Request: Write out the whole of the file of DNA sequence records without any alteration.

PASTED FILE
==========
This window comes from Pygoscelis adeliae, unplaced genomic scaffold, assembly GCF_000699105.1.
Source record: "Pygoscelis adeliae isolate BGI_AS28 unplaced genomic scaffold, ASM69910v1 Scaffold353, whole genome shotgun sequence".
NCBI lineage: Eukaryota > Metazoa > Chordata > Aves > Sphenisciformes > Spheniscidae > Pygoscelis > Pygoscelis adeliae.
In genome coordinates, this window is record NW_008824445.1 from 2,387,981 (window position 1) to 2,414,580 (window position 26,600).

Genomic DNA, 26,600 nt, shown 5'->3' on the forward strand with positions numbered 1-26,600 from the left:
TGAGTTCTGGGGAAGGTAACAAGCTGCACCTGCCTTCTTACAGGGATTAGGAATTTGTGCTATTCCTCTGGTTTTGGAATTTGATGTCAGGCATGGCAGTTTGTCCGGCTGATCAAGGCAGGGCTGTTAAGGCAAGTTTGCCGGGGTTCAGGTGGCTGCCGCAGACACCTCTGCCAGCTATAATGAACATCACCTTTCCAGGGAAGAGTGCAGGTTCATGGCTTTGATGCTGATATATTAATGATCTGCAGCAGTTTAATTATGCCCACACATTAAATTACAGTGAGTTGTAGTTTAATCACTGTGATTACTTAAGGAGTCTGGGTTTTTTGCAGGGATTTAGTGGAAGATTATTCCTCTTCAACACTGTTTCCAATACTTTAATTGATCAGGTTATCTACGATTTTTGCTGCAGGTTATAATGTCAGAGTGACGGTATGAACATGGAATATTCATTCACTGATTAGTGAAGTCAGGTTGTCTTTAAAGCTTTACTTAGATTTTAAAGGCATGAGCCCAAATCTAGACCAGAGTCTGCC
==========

This window comes from Pygoscelis adeliae, unplaced genomic scaffold, assembly GCF_000699105.1.
Source record: "Pygoscelis adeliae isolate BGI_AS28 unplaced genomic scaffold, ASM69910v1 Scaffold353, whole genome shotgun sequence".
NCBI lineage: Eukaryota > Metazoa > Chordata > Aves > Sphenisciformes > Spheniscidae > Pygoscelis > Pygoscelis adeliae.
In genome coordinates, this window is record NW_008824445.1 from 2,387,981 (window position 1) to 2,414,580 (window position 26,600).

Genomic DNA, 26,600 nt, shown 5'->3' on the forward strand with positions numbered 1-26,600 from the left:
TGAGTTCTGGGGAAGGTAACAAGCTGCACCTGCCTTCTTACAGGGATTAGGAATTTGTGCTATTCCTCTGGTTTTGGAATTTGATGTCAGGCATGGCAGTTTGTCCGGCTGATCAAGGCAGGGCTGTTAAGGCAAGTTTGCCGGGGTTCAGGTGGCTGCCGCAGACACCTCTGCCAGCTATAATGAACATCACCTTTCCAGGGAAGAGTGCAGGTTCATGGCTTTGATGCTGATATATTAATGATCTGCAGCAGTTTAATTATGCCCACACATTAAATTACAGTGAGTTGTAGTTTAATCACTGTGATTACTTAAGGAGTCTGGGTTTTTTGCAGGGATTTAGTGGAAGATTATTCCTCTTCAACACTGTTTCCAATACTTTAATTGATCAGGTTATCTACGATTTTTGCTGCAGGTTATAATGTCAGAGTGACGGTATGAACATGGAATATTCATTCACTGATTAGTGAAGTCAGGTTGTCTTTAAAGCTTTACTTAGATTTTAAAGGCATGAGCCCAAATCTAGACCAGAGTCTGCC